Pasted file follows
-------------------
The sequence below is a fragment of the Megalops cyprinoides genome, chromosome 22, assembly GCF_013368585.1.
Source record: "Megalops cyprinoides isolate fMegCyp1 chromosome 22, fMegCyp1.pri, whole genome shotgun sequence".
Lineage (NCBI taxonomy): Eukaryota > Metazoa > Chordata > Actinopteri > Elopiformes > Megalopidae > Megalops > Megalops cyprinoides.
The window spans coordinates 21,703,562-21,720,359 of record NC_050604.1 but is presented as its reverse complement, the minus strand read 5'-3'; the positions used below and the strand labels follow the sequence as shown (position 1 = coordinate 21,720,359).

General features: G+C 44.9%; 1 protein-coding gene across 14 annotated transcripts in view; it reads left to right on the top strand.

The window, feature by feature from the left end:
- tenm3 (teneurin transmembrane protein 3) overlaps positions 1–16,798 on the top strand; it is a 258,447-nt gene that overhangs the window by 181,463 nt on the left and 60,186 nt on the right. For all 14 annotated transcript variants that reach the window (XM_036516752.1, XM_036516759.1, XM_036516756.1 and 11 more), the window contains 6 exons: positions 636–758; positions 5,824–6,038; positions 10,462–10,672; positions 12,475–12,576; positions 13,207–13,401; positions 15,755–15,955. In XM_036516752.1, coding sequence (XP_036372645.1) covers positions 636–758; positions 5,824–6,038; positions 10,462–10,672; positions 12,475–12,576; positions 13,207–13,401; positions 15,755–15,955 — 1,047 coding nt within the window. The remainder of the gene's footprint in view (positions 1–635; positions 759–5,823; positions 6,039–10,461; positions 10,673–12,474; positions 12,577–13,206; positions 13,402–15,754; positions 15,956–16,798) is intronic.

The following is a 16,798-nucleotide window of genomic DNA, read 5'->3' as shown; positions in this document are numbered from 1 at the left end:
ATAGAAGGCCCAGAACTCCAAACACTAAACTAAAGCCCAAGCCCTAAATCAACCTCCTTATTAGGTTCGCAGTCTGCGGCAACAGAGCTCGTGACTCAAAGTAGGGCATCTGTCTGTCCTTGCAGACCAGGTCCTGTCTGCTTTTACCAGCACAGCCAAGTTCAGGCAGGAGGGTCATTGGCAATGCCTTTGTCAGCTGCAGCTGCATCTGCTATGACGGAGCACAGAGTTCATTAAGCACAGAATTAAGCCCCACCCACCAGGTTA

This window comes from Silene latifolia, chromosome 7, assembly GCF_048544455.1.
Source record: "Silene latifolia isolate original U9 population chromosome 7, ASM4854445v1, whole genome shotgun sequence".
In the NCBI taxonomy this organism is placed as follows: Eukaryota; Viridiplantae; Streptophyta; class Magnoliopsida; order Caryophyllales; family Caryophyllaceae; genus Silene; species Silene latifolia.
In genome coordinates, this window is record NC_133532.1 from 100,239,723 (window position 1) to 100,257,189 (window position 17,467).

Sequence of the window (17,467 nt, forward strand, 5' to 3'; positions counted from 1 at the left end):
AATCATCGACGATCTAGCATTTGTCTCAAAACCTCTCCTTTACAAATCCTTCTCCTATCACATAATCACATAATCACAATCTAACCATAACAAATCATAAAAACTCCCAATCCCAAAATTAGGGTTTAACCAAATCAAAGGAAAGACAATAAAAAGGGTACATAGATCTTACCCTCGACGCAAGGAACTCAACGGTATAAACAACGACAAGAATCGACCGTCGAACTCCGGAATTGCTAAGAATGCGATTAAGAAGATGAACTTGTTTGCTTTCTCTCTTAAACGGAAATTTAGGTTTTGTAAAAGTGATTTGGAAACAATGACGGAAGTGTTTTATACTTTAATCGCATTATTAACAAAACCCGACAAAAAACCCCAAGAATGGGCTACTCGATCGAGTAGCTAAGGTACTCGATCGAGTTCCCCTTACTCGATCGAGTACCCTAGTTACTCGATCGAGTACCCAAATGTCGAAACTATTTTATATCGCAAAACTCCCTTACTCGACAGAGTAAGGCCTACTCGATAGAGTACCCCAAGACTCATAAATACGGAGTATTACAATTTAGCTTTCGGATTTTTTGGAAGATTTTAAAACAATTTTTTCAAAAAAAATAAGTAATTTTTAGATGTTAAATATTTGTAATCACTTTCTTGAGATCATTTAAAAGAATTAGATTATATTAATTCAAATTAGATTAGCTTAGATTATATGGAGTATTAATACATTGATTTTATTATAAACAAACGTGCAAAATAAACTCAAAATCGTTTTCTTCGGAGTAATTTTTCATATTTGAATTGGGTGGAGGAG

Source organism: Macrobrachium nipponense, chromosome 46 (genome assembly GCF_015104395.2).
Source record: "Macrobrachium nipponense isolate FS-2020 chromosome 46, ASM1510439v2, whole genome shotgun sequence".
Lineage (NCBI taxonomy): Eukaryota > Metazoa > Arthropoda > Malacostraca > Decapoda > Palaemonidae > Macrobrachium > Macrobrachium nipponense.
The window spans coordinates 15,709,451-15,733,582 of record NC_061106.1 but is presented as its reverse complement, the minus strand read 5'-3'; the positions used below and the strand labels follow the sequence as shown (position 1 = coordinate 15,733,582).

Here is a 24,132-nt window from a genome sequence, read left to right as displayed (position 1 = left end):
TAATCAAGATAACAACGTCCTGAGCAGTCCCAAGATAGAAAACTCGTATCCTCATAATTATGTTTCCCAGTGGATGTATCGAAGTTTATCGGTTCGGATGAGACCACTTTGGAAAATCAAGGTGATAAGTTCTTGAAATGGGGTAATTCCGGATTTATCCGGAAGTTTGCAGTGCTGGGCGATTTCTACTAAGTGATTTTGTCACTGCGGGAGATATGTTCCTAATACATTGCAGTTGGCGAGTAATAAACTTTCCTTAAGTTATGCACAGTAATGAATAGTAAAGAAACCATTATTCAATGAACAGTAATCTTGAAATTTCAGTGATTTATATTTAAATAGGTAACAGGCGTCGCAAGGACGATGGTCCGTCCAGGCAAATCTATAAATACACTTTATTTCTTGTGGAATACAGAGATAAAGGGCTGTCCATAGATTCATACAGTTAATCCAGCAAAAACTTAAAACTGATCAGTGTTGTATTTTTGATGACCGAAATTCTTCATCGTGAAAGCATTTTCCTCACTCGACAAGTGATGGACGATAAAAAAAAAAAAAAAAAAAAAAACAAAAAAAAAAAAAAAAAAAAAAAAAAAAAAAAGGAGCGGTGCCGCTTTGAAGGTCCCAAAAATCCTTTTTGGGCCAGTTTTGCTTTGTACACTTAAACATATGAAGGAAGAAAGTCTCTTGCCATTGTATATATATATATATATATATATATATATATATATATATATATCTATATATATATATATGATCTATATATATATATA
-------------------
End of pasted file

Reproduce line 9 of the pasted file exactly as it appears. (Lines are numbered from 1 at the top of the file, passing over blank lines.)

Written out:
ATAGAAGGCCCAGAACTCCAAACACTAAACTAAAGCCCAAGCCCTAAATCAACCTCCTTATTAGGTTCGCAGTCTGCGGCAACAGAGCTCGTGACTCAAAGTAGGGCATCTGTCTGTCCTTGCAGACCAGGTCCTGTCTGCTTTTACCAGCACAGCCAAGTTCAGGCAGGAGGGTCATTGGCAATGCCTTTGTCAGCTGCAGCTGCATCTGCTATGACGGAGCACAGAGTTCATTAAGCACAGAATTAAGCCCCACCCACCAGGTTA